Hope for Communities Living in the Frontlines of Climate Disasters.

ActionAid International Kenya Representatives Lucy Ntongai and Jeniffer Kibon (both at the center) participate in a march at COP27 Event in Shamar El Sheikh, Egypt.

COP27 has brought hope for communities living in the frontlines of climate disasters as nations agreed to establish a loss and damage fund. The Loss and damage fund will support with recovery in the aftermath of destructive climate impacts caused by both sudden onset disasters like cyclones and floods or slow onset impacts like drought or desertification. It will ensure farmers can be compensated if they lose their livelihoods, homes can be rebuilt, and traditions saved. 

As nations and stakeholders pressed for the creation of this fund, ActionAid was not left behind; the organization sent a team to Egypt to add their voices on calling for developed nations to commit to a loss and damage fund, considering that they are responsible for producing most planet heating gas emissions. ActionAid International Kenya team was led by the Executive Director, Susan Otieno, Lucy Ntongai, Project Officer, Gender Responsive Alternatives for Adoption to Climate Change and Jeniffer Kibon a community mobilizer and a climate crisis survivor from Tangulbei whose passion on climate justice is unfathomable.

The ActionAid team from Kenya actively participated in calling for establishment of the Loss and damage fund. This was highlighted through the ‘flood is coming’ messages where the team wore blue dresses with flood is coming message. The call to establish the fund was culminated with a march that amplified their call on the loss and damage fund.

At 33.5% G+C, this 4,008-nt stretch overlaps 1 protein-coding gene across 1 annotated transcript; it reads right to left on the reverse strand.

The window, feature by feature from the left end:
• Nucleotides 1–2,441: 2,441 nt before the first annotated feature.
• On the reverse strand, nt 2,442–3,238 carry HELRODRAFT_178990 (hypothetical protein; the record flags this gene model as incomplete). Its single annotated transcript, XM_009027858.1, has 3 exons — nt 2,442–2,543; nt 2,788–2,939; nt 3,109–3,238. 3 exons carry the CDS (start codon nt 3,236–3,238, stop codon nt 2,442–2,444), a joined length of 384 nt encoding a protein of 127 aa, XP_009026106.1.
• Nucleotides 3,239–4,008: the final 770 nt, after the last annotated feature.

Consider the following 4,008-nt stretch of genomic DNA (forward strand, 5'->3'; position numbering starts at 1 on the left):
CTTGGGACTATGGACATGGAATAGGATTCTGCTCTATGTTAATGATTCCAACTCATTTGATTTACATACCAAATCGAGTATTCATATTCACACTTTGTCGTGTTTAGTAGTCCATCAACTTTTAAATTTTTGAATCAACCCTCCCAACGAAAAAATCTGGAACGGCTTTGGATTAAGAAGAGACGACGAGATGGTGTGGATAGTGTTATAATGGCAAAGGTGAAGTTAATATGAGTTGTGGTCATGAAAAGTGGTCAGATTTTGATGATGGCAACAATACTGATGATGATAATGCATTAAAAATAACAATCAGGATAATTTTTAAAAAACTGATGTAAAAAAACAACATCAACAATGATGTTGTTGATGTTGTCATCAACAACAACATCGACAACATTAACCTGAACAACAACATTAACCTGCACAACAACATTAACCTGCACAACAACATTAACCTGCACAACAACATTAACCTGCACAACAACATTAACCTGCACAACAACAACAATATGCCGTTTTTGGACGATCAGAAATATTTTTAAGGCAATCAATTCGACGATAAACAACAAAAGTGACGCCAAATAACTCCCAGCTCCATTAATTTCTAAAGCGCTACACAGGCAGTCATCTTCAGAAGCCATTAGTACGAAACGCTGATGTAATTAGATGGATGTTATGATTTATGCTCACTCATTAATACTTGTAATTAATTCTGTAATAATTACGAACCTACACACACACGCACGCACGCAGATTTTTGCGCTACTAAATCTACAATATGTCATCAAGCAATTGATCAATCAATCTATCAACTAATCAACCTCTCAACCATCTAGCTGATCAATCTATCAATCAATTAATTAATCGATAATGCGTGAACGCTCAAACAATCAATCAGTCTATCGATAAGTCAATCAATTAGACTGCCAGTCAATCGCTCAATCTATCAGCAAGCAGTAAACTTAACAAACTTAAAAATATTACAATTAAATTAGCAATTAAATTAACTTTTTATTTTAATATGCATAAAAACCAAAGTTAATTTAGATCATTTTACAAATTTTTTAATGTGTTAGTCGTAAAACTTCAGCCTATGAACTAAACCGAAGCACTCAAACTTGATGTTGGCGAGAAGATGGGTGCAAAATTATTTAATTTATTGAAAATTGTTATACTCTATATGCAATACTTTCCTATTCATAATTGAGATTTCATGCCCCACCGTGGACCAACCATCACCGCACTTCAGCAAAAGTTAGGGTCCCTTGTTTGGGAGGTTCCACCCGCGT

“There were high hopes that COP27 would deliver for Africa – and on the issue of loss and damage it has. For the millions of people across East Africa who are at risk of starvation after endless drought; for the girls who are being taken out of school to walk miles for water; they will now know that the world stands in solidarity with them. All these people have done the least to cause climate change, but they are paying the highest price. But this is only the first step, and the negotiations next year must address the many questions still hanging on how it will work in practice.” Susan Otieno, Executive Director at ActionAid International Kenya,

“COP27 has provided me with a chance to voice my concerns on the effect of climate change to my local community. I am happy that the world leaders heard our voices and have set the fund to address the loss and damage. I am looking forward to an inclusive loss and damage fund that recognizes the voices of the communities on the frontline.” Stated Jeniffer Kibon Community mobilizer and Climate crisis survivor.

Establishment of the fund is a step in the right direction but there is need to go to the details of what climate finance is used for. “The climate finance should focus on the immediate needs of the people, recognition of huge adaptation gaps and political commitment to meet needs and establishment of clear time bound tracking on finance and quality mechanisms from local communities to access the funds.”  Stated Lucy Ntongai, Project Officer, Gender Responsive Alternatives for Climate Change Project

The team attended several side events and had some key take aways:

1. Climate induced disasters require bold and pragmatic steps from other regions including Glasgow commitments for emissions reduction.

2. Climate solutions should be designed to look at the human aspects in order address the immediate and future needs for people, and the environment.

3. Local leadership should be involved in developing interventions or solutions to address climate change.

Authors: Ezra Kiriago (Communications Coordinator AAIK) and Lucy Ntongai  (Project Officer, Gender Responsive Alternatives for Climate Change Project)

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